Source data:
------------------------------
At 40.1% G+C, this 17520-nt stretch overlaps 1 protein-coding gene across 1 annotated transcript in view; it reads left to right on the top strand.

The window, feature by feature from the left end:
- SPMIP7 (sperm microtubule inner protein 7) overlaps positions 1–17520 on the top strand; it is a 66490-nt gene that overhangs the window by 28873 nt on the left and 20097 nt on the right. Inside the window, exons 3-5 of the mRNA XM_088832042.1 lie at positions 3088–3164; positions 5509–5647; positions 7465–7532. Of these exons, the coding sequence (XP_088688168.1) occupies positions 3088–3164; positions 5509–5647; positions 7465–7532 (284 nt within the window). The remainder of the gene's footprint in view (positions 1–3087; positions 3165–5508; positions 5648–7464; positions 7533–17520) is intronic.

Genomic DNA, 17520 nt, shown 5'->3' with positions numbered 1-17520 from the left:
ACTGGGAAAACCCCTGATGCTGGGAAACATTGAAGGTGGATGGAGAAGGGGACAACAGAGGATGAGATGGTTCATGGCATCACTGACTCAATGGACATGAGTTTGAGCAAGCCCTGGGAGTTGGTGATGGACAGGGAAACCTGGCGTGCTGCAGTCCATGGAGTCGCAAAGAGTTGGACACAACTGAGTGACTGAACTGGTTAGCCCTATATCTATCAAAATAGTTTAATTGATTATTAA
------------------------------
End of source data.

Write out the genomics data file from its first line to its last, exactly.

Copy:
At 40.1% G+C, this 17520-nt stretch overlaps 1 protein-coding gene across 1 annotated transcript in view; it reads left to right on the top strand.

The window, feature by feature from the left end:
- SPMIP7 (sperm microtubule inner protein 7) overlaps positions 1–17520 on the top strand; it is a 66490-nt gene that overhangs the window by 28873 nt on the left and 20097 nt on the right. Inside the window, exons 3-5 of the mRNA XM_088832042.1 lie at positions 3088–3164; positions 5509–5647; positions 7465–7532. Of these exons, the coding sequence (XP_088688168.1) occupies positions 3088–3164; positions 5509–5647; positions 7465–7532 (284 nt within the window). The remainder of the gene's footprint in view (positions 1–3087; positions 3165–5508; positions 5648–7464; positions 7533–17520) is intronic.

Genomic DNA, 17520 nt, shown 5'->3' with positions numbered 1-17520 from the left:
ACTGGGAAAACCCCTGATGCTGGGAAACATTGAAGGTGGATGGAGAAGGGGACAACAGAGGATGAGATGGTTCATGGCATCACTGACTCAATGGACATGAGTTTGAGCAAGCCCTGGGAGTTGGTGATGGACAGGGAAACCTGGCGTGCTGCAGTCCATGGAGTCGCAAAGAGTTGGACACAACTGAGTGACTGAACTGGTTAGCCCTATATCTATCAAAATAGTTTAATTGATTATTAA